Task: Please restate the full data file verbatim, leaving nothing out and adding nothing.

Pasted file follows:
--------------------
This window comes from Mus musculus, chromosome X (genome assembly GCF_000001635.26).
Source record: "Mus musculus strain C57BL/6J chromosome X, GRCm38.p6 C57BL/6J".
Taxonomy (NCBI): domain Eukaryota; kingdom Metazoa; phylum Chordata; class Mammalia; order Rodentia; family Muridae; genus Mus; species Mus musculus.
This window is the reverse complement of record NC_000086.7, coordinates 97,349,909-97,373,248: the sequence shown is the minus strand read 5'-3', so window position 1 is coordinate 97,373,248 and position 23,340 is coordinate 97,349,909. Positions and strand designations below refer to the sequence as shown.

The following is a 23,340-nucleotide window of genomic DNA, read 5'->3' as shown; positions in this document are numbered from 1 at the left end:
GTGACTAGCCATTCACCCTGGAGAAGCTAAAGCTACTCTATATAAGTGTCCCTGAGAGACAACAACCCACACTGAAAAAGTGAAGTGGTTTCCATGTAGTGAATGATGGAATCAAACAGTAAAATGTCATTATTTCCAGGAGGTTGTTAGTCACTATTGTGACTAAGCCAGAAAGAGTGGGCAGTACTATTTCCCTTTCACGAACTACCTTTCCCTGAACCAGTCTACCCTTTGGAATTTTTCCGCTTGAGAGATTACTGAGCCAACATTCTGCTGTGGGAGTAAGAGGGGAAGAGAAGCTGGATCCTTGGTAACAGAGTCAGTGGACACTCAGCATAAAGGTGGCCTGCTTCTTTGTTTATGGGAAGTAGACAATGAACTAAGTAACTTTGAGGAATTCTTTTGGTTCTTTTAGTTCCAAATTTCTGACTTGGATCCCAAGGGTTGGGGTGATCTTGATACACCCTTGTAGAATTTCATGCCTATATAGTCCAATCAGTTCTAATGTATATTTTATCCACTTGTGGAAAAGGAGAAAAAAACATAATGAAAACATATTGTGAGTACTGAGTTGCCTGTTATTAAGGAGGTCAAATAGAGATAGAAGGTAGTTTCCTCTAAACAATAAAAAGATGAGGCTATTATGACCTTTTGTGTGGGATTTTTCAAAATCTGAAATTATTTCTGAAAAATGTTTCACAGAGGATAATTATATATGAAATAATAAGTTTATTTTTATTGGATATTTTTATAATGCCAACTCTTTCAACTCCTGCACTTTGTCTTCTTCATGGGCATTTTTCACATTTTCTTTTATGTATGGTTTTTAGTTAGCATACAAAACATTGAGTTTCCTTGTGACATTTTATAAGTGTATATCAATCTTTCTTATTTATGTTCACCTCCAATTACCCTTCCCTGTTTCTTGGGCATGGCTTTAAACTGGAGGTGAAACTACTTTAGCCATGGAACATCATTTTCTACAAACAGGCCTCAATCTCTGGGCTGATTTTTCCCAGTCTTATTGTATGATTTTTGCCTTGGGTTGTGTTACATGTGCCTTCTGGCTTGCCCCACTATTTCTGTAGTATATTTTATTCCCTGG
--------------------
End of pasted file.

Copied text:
This window comes from Mus musculus, chromosome X (genome assembly GCF_000001635.26).
Source record: "Mus musculus strain C57BL/6J chromosome X, GRCm38.p6 C57BL/6J".
Taxonomy (NCBI): domain Eukaryota; kingdom Metazoa; phylum Chordata; class Mammalia; order Rodentia; family Muridae; genus Mus; species Mus musculus.
This window is the reverse complement of record NC_000086.7, coordinates 97,349,909-97,373,248: the sequence shown is the minus strand read 5'-3', so window position 1 is coordinate 97,373,248 and position 23,340 is coordinate 97,349,909. Positions and strand designations below refer to the sequence as shown.

The following is a 23,340-nucleotide window of genomic DNA, read 5'->3' as shown; positions in this document are numbered from 1 at the left end:
GTGACTAGCCATTCACCCTGGAGAAGCTAAAGCTACTCTATATAAGTGTCCCTGAGAGACAACAACCCACACTGAAAAAGTGAAGTGGTTTCCATGTAGTGAATGATGGAATCAAACAGTAAAATGTCATTATTTCCAGGAGGTTGTTAGTCACTATTGTGACTAAGCCAGAAAGAGTGGGCAGTACTATTTCCCTTTCACGAACTACCTTTCCCTGAACCAGTCTACCCTTTGGAATTTTTCCGCTTGAGAGATTACTGAGCCAACATTCTGCTGTGGGAGTAAGAGGGGAAGAGAAGCTGGATCCTTGGTAACAGAGTCAGTGGACACTCAGCATAAAGGTGGCCTGCTTCTTTGTTTATGGGAAGTAGACAATGAACTAAGTAACTTTGAGGAATTCTTTTGGTTCTTTTAGTTCCAAATTTCTGACTTGGATCCCAAGGGTTGGGGTGATCTTGATACACCCTTGTAGAATTTCATGCCTATATAGTCCAATCAGTTCTAATGTATATTTTATCCACTTGTGGAAAAGGAGAAAAAAACATAATGAAAACATATTGTGAGTACTGAGTTGCCTGTTATTAAGGAGGTCAAATAGAGATAGAAGGTAGTTTCCTCTAAACAATAAAAAGATGAGGCTATTATGACCTTTTGTGTGGGATTTTTCAAAATCTGAAATTATTTCTGAAAAATGTTTCACAGAGGATAATTATATATGAAATAATAAGTTTATTTTTATTGGATATTTTTATAATGCCAACTCTTTCAACTCCTGCACTTTGTCTTCTTCATGGGCATTTTTCACATTTTCTTTTATGTATGGTTTTTAGTTAGCATACAAAACATTGAGTTTCCTTGTGACATTTTATAAGTGTATATCAATCTTTCTTATTTATGTTCACCTCCAATTACCCTTCCCTGTTTCTTGGGCATGGCTTTAAACTGGAGGTGAAACTACTTTAGCCATGGAACATCATTTTCTACAAACAGGCCTCAATCTCTGGGCTGATTTTTCCCAGTCTTATTGTATGATTTTTGCCTTGGGTTGTGTTACATGTGCCTTCTGGCTTGCCCCACTATTTCTGTAGTATATTTTATTCCCTGG